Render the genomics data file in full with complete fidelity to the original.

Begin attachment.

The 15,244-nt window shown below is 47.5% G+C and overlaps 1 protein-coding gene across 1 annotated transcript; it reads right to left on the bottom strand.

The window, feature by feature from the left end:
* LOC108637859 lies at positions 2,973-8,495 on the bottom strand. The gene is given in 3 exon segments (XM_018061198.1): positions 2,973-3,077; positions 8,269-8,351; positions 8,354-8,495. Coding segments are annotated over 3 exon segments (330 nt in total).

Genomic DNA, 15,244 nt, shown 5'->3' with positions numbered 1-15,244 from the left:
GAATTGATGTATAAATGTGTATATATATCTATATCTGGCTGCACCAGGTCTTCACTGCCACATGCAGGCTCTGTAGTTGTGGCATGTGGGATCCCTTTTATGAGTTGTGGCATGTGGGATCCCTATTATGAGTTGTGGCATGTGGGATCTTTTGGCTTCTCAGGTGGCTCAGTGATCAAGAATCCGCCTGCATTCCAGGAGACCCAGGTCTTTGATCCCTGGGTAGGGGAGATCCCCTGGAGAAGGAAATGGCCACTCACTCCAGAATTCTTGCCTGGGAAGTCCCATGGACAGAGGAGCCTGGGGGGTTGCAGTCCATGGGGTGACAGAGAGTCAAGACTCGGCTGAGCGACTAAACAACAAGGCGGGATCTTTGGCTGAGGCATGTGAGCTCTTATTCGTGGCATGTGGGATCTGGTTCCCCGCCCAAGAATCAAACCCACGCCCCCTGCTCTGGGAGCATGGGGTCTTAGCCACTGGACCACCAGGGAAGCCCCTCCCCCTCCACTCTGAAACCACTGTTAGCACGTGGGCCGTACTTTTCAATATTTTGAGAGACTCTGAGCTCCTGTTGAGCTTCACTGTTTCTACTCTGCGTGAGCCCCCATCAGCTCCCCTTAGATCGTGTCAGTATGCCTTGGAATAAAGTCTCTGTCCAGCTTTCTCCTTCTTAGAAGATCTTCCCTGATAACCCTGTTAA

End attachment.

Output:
The 15,244-nt window shown below is 47.5% G+C and overlaps 1 protein-coding gene across 1 annotated transcript; it reads right to left on the bottom strand.

The window, feature by feature from the left end:
* LOC108637859 lies at positions 2,973-8,495 on the bottom strand. The gene is given in 3 exon segments (XM_018061198.1): positions 2,973-3,077; positions 8,269-8,351; positions 8,354-8,495. Coding segments are annotated over 3 exon segments (330 nt in total).

Genomic DNA, 15,244 nt, shown 5'->3' with positions numbered 1-15,244 from the left:
GAATTGATGTATAAATGTGTATATATATCTATATCTGGCTGCACCAGGTCTTCACTGCCACATGCAGGCTCTGTAGTTGTGGCATGTGGGATCCCTTTTATGAGTTGTGGCATGTGGGATCCCTATTATGAGTTGTGGCATGTGGGATCTTTTGGCTTCTCAGGTGGCTCAGTGATCAAGAATCCGCCTGCATTCCAGGAGACCCAGGTCTTTGATCCCTGGGTAGGGGAGATCCCCTGGAGAAGGAAATGGCCACTCACTCCAGAATTCTTGCCTGGGAAGTCCCATGGACAGAGGAGCCTGGGGGGTTGCAGTCCATGGGGTGACAGAGAGTCAAGACTCGGCTGAGCGACTAAACAACAAGGCGGGATCTTTGGCTGAGGCATGTGAGCTCTTATTCGTGGCATGTGGGATCTGGTTCCCCGCCCAAGAATCAAACCCACGCCCCCTGCTCTGGGAGCATGGGGTCTTAGCCACTGGACCACCAGGGAAGCCCCTCCCCCTCCACTCTGAAACCACTGTTAGCACGTGGGCCGTACTTTTCAATATTTTGAGAGACTCTGAGCTCCTGTTGAGCTTCACTGTTTCTACTCTGCGTGAGCCCCCATCAGCTCCCCTTAGATCGTGTCAGTATGCCTTGGAATAAAGTCTCTGTCCAGCTTTCTCCTTCTTAGAAGATCTTCCCTGATAACCCTGTTAA